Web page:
AAAS’ Next Steps After SCOTUS Travel Ban Ruling
Following the Supreme Court’s decision to uphold the White House’s travel ban, the American Association for the Advancement of Science is focused on collaboration and data-gathering.
On June 26, the U.S. Supreme Court ruled that the White House’s ban on travel from seven predominantly Muslim countries was constitutional. The decision was a blow for the American Association for the Advancement of Science, which had vocally opposed the multiple versions of the ban that President Trump has supported.
“We are disappointed that the Supreme Court has decided to uphold the Trump administration’s travel ban,” said AAAS CEO Rush Holt in a statement in response to last week’s ruling [PDF]. “Recent White House statements and visa policies are discouraging many of the best and brightest international students, scholars, and scientists from choosing the United States to study and work. Scientific progress depends on openness, transparency, and the free flow of ideas; these principles have helped the United States to attract and richly benefit from international scientific talent.”
Since the Trump administration began its efforts to implement a travel ban in early 2017, AAAS had taken the lead in arguing how the travel ban would stifle that flow of scientific ideas. Last fall, it delivered a letter to the White House that was signed by more than 180 fellow scientific associations. And, anecdotally, the travel ban has stifled travel among international scientists: Last year, for instance, the Washington Post reported that a Sudanese electrical engineer would not be able to accept an award at an AAAS conference as the ban made its way through the courts.
With the travel ban now ratified as constitutional, the organization’s new goal is to better quantify the ban’s impact on the scientific community, according to AAAS Director of Government Relations Joanne Padrón Carney.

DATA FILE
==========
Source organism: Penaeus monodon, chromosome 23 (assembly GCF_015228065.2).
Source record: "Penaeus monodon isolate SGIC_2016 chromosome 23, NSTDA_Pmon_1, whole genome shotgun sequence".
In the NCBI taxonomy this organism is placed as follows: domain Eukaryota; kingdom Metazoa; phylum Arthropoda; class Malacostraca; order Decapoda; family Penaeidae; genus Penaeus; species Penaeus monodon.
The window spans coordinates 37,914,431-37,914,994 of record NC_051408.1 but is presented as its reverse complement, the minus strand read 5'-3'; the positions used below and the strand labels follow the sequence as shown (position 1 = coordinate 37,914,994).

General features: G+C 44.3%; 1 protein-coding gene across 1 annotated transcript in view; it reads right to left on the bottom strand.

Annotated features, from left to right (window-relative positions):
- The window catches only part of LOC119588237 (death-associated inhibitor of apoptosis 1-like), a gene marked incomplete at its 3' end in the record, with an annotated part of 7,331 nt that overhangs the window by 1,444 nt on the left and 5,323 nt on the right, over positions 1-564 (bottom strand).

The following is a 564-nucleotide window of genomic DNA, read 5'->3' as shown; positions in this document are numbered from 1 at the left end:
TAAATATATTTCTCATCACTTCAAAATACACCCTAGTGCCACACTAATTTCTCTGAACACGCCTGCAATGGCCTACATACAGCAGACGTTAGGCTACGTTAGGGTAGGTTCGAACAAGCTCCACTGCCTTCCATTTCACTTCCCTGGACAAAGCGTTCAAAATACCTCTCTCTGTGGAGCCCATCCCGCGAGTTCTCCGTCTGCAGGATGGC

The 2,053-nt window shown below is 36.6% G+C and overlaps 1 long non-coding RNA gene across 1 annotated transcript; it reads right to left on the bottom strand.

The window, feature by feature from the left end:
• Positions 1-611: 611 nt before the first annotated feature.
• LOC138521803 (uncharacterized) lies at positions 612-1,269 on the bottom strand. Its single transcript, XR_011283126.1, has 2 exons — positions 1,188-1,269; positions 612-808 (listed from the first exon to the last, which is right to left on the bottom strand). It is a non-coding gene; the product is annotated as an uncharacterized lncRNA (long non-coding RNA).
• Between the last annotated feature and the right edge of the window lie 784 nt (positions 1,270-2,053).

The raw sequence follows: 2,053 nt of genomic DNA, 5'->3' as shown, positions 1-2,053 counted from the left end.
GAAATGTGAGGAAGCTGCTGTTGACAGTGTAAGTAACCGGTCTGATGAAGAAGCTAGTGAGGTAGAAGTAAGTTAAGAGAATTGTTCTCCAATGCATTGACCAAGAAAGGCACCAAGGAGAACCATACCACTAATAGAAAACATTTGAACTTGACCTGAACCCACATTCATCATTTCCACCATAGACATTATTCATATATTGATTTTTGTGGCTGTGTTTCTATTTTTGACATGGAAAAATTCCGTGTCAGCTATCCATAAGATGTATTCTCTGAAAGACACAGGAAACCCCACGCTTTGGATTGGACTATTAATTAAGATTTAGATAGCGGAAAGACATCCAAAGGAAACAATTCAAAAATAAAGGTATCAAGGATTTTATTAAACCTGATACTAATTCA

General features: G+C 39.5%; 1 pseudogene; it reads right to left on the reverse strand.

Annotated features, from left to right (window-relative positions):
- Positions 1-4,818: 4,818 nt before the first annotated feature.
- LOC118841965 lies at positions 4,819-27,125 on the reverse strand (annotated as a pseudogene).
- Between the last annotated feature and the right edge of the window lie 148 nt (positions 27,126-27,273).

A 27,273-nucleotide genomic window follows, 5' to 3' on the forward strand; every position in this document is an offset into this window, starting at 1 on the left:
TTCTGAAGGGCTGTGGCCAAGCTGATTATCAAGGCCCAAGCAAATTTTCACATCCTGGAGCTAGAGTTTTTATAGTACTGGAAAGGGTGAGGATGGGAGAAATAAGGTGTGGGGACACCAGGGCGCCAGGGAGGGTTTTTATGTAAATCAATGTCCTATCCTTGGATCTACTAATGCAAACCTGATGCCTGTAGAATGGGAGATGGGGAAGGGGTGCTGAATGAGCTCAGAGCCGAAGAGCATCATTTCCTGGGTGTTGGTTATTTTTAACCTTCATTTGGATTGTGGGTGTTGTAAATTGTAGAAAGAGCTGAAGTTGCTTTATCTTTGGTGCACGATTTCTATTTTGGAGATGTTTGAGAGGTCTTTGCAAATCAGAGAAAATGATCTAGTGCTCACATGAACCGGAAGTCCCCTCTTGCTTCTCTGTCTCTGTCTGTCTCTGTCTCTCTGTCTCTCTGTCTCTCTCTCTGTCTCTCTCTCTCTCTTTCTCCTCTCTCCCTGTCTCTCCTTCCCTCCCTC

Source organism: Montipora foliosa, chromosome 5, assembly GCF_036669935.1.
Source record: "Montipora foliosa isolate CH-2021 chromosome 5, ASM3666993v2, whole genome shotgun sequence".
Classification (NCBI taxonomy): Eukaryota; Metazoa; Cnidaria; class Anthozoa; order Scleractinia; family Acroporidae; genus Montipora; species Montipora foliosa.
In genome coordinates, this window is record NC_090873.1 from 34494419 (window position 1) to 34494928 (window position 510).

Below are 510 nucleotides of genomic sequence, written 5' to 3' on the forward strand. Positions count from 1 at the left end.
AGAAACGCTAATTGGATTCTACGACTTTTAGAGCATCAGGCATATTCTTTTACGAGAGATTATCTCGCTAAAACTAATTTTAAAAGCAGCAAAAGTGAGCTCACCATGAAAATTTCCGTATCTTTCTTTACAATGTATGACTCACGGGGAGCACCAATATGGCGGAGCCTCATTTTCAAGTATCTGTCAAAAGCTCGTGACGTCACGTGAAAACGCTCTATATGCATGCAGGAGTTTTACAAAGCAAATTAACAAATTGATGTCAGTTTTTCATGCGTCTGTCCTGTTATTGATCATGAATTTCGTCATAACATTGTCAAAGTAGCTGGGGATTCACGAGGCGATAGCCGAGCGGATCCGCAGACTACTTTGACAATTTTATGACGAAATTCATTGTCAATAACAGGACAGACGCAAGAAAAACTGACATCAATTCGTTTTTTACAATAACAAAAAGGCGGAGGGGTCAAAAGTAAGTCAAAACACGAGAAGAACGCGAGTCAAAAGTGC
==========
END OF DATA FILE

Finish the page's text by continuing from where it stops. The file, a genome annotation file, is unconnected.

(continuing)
“The first step is gathering the data,” Carney said. “We are a science organization, after all.”
Conference attendance is one metric that AAAS will look at. Another is the number of student visas for foreign students looking to attend American universities—a number that’s declining, according to a recent report in Nature.
“Will we see further boycotts of conferences being held here in the United States, or just boycotts of individuals choosing not to come to the United States to attend a conference? We’ll monitor that,” Carney said. “We will continue to monitor and gather data on the impacts in terms of applications and admissions at U.S. universities. And then, with that information, we’ll look at our options. Are we able to develop a set of concrete recommendations that we may be able to present to the Department of State or Department of Homeland Security?”
In the meantime, Carney said AAAS intends to keep collaborating with other associations to speak out collectively as the need arises. “We will continue to work with the broader scientific and engineering community and speak with one voice to the extent possible,” she said. “They are very eager to continue to be engaged on this matter. They are not walking away from this.”
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